Sunday, September 24, 2017

Three Hundred Sixty Five Days Later



On this day, last year, us Clampetts "Loaded up our truck and moved to Orlan-dee. Sand that is. Hot sun and leezards galore."











Amazingly enough, it's worked out for the best...although I had my doubts at first. The first punch came when the airport didn't immediately hire me. It was a hard blow to take, especially when I thought I would be back to work in a day or two. It took almost a month, and was a pretty agonizing
time for me mentally. Depression is a brutal adversary.


The second punch came before ever getting over the first one. After four days, Zach turned tail and went back to Georgia, homesick. It broke my heart. Seems ironic considering since he and I butted heads more than I ever have with my other two kids. I guess my relationship with Zach just proves that what doesn't kill you makes you stronger, and has made us both pretty strong(willed). It actually has made us closer. He and I talk more now than we did when he lived with us in our house in Newnan, and both end every single phone call with "I love you".

We've finally just come to terms with butting heads from four hundred miles away. In hindsight, seems like a good buffer. Bonus points, he tells me he loves me a lot more often now.

At least my sister is there to keep an eye on him too if he ever needs anything.


TJ has moved on and up as well.

Our oldest has moved from Orlando to North Carolina, which saddens me but has done great with his life and is a wonderful young man who is providing for his own family and pretty much knocking life out of the park.




Then there's my ride or die.



Massey and I have (luckily) always been close but this past year has made me realize exactly how much I truly depend on her love, wisdom, support and yes, even occasional criticism. Growing up, especially after mama died when I had just turned seventeen, I had Cindy...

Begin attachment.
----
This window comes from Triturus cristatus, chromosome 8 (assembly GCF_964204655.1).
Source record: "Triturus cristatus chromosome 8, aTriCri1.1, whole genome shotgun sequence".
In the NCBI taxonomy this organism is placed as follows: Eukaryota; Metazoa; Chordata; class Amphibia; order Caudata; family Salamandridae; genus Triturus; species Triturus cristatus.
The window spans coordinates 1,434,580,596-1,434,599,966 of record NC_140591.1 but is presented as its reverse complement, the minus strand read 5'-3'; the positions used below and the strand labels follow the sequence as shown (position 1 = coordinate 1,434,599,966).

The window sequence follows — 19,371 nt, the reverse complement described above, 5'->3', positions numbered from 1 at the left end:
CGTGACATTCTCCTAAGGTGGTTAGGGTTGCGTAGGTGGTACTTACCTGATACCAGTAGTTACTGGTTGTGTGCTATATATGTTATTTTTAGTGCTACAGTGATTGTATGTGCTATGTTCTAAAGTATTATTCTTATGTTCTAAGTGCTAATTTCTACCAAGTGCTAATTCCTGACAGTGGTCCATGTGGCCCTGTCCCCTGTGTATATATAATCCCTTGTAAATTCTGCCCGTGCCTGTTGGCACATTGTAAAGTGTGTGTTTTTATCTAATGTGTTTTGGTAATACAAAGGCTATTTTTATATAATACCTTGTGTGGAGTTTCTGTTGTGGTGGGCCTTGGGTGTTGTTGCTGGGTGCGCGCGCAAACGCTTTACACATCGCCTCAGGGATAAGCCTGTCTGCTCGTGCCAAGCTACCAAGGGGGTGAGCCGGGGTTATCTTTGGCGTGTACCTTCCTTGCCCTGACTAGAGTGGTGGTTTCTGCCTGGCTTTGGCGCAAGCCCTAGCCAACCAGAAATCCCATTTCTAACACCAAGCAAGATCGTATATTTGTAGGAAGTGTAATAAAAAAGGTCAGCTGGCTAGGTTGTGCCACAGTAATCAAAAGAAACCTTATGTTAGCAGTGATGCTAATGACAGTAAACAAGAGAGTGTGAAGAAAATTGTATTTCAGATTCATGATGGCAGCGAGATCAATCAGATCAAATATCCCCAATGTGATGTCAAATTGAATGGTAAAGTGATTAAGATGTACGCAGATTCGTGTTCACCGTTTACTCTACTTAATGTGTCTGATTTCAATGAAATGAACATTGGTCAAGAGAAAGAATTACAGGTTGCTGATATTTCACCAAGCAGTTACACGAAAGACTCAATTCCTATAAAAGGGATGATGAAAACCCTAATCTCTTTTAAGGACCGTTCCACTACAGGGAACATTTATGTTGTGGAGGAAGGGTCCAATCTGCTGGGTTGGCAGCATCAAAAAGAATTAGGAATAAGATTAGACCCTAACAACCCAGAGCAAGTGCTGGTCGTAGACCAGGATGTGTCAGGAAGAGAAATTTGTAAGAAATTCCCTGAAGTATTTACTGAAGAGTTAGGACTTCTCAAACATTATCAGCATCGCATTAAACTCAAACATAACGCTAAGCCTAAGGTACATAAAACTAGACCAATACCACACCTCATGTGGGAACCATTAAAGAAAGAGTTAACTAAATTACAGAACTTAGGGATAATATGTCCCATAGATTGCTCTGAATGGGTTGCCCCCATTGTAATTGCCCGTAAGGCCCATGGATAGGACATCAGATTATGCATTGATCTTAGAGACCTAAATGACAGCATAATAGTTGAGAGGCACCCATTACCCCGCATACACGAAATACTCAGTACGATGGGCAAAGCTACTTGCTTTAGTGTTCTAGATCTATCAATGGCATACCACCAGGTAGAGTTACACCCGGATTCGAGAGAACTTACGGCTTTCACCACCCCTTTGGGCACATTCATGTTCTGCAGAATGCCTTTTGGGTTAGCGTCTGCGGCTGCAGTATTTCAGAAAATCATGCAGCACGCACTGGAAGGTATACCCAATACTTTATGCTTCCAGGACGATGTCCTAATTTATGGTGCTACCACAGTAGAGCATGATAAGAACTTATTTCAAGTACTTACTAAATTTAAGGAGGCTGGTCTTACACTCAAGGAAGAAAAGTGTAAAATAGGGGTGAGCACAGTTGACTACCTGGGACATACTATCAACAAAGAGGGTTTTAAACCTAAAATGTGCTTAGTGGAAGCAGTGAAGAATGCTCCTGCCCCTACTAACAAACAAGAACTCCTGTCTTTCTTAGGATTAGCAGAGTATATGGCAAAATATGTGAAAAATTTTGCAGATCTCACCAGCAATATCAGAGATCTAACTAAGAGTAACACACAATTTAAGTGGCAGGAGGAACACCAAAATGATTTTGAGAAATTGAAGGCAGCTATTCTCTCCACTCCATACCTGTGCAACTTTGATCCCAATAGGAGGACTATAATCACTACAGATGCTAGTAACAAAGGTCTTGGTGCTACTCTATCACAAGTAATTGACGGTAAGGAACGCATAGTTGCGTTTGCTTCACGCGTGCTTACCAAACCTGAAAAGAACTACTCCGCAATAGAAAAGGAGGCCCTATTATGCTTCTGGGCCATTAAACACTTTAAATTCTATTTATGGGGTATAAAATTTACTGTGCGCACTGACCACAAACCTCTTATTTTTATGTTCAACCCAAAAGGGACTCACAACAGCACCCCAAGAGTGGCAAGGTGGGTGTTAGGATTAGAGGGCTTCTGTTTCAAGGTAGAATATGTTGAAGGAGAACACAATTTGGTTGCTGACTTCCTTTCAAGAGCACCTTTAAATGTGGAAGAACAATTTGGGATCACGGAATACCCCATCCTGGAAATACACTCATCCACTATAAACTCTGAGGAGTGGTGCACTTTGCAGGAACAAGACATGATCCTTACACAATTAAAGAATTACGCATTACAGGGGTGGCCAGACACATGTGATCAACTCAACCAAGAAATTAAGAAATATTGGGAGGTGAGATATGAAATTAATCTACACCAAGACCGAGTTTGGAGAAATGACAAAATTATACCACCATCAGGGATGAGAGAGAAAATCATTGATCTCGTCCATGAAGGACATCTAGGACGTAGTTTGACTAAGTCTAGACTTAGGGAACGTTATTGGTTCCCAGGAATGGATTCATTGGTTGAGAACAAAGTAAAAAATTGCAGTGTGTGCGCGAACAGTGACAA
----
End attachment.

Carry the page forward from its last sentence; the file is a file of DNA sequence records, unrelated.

Growing old, I have Massey.



Life doesn't get much better than that...or this.



After twenty nine years, we're still together. It's been the ride of a lifetime, with more than a couple of bumps along the way but nobody said it'd be easy.





 I can say with (pretty much) complete conviction that I have lived rather than just exist. What you put into life is what you get out of it.


I've done my best to reach out to stay in contact with friends and relatives back home. There's nothing I like better than writing, and by that  mean putting pen to paper. There is something wonderful about going to your mailbox and seeing a hand written letter or card waiting for you. I have written well over a hundred letters, probably more and have heard back from so many about how much it meant to them.

You know what?

It means a lot to me as well.

Right after my battle with depression when arriving here to find myself unemployed, and Massey kind of feeling lonely too...this happened.



My manager from my old job came to visit us.

Then several of Massey's friends came to visit as well. I love when company visits, you always clean house better.




Then I made friends here.



I can't tell you how much I love these three or how happy it makes me to call them my friends . We are all totally so different it's a wonder we ever bonded. Then again, opposites attract. Always have, always will...take my marriage, please. (huge Rodney Dangerfield pun).








So here we are, one year later.

Older and hopefully wiser.



Looking forward to what our future will bring.

Till next time...

COTTON

Friday, September 22, 2017

Flawda Peach

Pretty much.


Yesterday made it one year to the day since I left my job at the world's busiest airport.

It was one of the hardest things I have ever had to do. It was an exciting adventure and job which literally threw more money my way than I'd ever made before.

 Over one hundred million people travel through this airport in less than a years' time. I met people from all walks of life and from all over the globe.

I also made a lot of friends.


Not too many of them have kept in touch, which is kind of sad but all these guys have.




I've kept in close touch with my managers and pretty sure I always will. He's visited us here and we've visited him there, and talxt (text and talk) to each other about once a week. He's awesome.